South Africa sure had a rich automotive history, with so many cars unique to our land. Today we look at another such legend, Datsun's 160Z. The B210 Datsun, known as the Sunny in other markets, was called the Y-series in South Africa.
Manufactured locally until 1983, it included the 140Z, 160Z and later the 140Y GX Coupe and 160Y GX Coupe. Following the success of the Datsun 140Z, Nissan announced the 160Z in July 1978 with an asking price of R5595. Built between 1978 and 1979, only 241 160Z’s were ever produced.
The sporty Datsun 160Z was powered by the SSS version of the 1.6-litre OHV L16 engine, which meant it ran on a 9.5:1 compression ratio. It also had a high-lift camshaft, twin Hitachi sidedraught carburettors and special intake and exhaust manifolds, with the resultant outputs standing at 71kw and 140nm. Interestingly though - the 140Z - the predecessor had the L14 engine, which put out 85kw, which was significantly more than the 160Z’s 71kw, however the torque output and delivery of the 160Z bettered that of the 140Z.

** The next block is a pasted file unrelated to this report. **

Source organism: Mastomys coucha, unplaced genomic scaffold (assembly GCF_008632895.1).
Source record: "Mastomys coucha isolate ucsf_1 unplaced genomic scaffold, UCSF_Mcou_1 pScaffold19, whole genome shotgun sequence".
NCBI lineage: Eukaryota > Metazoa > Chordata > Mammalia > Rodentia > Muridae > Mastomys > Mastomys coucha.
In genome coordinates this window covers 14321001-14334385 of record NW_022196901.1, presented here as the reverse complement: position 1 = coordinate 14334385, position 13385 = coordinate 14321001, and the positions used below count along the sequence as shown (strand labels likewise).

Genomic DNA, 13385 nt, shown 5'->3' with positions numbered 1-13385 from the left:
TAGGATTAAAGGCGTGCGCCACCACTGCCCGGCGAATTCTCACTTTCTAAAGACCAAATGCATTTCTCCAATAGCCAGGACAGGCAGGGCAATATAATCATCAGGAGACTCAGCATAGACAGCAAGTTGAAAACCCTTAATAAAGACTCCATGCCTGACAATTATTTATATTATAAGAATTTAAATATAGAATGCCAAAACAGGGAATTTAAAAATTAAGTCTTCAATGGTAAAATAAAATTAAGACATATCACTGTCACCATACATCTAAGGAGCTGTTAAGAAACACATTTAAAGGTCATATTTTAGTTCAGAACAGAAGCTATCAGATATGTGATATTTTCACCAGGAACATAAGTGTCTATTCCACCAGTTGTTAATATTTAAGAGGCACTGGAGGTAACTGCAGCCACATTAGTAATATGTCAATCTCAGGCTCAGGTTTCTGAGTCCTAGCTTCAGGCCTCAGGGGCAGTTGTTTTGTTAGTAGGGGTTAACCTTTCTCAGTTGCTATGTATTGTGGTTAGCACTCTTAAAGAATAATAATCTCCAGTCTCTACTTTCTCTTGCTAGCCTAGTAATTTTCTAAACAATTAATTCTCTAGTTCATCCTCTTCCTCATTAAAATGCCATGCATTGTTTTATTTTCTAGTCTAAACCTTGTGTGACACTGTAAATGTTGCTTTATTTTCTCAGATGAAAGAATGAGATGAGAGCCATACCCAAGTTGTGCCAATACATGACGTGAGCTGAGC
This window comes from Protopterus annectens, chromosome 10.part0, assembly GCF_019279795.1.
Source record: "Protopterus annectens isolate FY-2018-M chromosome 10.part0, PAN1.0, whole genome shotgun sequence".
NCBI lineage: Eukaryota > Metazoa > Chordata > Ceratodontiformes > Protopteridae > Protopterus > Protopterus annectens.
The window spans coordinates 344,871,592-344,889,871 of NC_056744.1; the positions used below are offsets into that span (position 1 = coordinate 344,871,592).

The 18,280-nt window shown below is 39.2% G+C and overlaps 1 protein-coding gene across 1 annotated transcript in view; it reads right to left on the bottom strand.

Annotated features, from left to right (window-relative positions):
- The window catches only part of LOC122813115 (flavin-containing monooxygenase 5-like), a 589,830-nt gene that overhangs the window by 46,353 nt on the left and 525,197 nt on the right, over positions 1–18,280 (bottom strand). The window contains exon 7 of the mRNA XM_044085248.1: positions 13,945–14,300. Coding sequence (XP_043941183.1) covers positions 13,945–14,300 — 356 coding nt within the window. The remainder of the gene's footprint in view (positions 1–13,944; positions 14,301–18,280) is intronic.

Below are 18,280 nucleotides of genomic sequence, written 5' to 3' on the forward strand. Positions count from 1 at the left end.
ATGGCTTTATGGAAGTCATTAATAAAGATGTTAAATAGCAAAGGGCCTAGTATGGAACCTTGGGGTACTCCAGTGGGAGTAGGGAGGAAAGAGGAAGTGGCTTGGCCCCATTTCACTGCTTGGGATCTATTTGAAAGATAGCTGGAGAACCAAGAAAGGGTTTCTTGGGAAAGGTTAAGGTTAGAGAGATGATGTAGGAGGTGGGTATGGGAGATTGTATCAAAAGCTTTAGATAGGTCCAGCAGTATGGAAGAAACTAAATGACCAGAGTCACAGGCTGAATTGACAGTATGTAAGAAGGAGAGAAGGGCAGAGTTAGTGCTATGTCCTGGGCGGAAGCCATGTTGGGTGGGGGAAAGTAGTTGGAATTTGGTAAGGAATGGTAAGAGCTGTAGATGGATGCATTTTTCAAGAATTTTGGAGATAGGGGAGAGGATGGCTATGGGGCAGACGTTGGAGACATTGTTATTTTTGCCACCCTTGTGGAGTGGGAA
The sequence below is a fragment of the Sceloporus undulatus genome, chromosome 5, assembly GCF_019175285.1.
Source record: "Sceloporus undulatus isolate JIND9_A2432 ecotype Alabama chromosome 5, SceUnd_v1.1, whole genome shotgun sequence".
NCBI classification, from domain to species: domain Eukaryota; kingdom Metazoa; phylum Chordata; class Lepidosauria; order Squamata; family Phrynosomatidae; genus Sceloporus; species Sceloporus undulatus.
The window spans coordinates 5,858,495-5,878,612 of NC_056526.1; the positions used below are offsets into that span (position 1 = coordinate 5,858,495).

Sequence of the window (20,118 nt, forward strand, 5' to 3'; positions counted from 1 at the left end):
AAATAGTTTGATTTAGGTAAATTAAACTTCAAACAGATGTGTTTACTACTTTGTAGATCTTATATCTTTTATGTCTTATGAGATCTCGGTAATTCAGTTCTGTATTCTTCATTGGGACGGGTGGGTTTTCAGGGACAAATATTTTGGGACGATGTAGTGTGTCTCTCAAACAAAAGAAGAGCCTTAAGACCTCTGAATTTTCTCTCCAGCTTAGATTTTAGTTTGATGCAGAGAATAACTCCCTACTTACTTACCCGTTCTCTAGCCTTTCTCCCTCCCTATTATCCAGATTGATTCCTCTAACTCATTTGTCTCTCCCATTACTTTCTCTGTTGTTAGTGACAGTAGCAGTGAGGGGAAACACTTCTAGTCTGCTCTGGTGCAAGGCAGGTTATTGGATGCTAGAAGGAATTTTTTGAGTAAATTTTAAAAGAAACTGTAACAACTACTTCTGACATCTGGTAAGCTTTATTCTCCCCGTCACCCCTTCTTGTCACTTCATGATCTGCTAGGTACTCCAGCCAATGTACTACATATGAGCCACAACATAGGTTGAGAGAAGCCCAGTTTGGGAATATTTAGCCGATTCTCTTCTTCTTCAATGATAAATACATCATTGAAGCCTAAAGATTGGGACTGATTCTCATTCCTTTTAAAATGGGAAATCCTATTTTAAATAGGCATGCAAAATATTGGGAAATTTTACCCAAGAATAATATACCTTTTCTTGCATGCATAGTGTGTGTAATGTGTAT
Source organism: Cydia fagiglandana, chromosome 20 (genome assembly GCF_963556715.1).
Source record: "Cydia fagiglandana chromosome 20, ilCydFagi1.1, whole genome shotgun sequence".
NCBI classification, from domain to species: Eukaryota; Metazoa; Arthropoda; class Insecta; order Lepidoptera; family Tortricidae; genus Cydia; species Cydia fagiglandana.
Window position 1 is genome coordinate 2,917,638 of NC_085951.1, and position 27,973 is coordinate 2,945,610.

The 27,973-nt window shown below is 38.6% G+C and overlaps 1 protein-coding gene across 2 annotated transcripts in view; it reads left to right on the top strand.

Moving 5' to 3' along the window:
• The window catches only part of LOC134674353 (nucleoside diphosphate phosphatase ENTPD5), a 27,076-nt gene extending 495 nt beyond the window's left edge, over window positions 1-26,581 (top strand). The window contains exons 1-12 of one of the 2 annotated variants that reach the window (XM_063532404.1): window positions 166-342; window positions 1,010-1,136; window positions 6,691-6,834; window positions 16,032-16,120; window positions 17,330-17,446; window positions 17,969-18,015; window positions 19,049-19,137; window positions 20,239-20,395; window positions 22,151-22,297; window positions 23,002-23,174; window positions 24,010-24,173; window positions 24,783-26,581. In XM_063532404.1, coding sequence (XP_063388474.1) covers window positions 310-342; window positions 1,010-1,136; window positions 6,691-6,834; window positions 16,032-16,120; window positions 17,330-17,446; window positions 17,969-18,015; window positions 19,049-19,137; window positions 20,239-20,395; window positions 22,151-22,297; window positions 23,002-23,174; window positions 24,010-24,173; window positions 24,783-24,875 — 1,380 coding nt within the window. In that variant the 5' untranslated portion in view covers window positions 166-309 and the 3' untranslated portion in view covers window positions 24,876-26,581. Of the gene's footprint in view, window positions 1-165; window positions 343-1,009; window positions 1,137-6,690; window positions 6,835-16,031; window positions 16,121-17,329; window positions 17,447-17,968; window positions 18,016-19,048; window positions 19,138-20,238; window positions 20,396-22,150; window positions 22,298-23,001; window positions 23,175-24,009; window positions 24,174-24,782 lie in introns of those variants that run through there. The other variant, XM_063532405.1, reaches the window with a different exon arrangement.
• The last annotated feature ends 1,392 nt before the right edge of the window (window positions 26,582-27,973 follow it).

The brakes on the 970kg 160Z were developed according to the 280L Series pattern of increased caliper and disc size, while there were significant modifications to the leaf-sprung rear axle to ensure superior traction in standing starts. It accelerated to 100kph in just over 10 seconds and eventually topped out when it ran out of revs at around 170kph, in 4th gear at 6600rpm.
The 160Z was easy to spot though. Its colour scheme was based on the Datsun 280Z Zap car and came out in canary yellow with red, orange and yellow inlayed black decals, colour matched high back seats and Mexican stripe-cloth stitched in the centre panels. The 160Z also had front and rear spoilers; however, the front spoiler differed from the 140Z.
Earlier models included a black rubber rear spoiler, whilst others had a colour matched yellow fibreglass rear spoiler. Both the 160Z and 140Z had rear window louvres, manufactured by Perana Louvres South Africa. The 13” aluminium wheels were super special too, having been designed by former SA racing driver Eddie Keizan of Tiger Wheels. They were later fitted to the 140Y and 160Y GX models, also part of the Y Series.
Much like the 140Z before preceding it, the 160Z had proper racing pedigree behind it. And like the 140Z, which was only available for 2 years due to homologation rules stipulating that there had to be 150 cars made to compete in the famous Wynnes 1000 race at Kyalami (of which around 300 were produced in the 2 year period), the 160Z too was also available for just over a 2 year period, with fewer cars being made, and with the final stock eventually being sold for R6530 in 1980.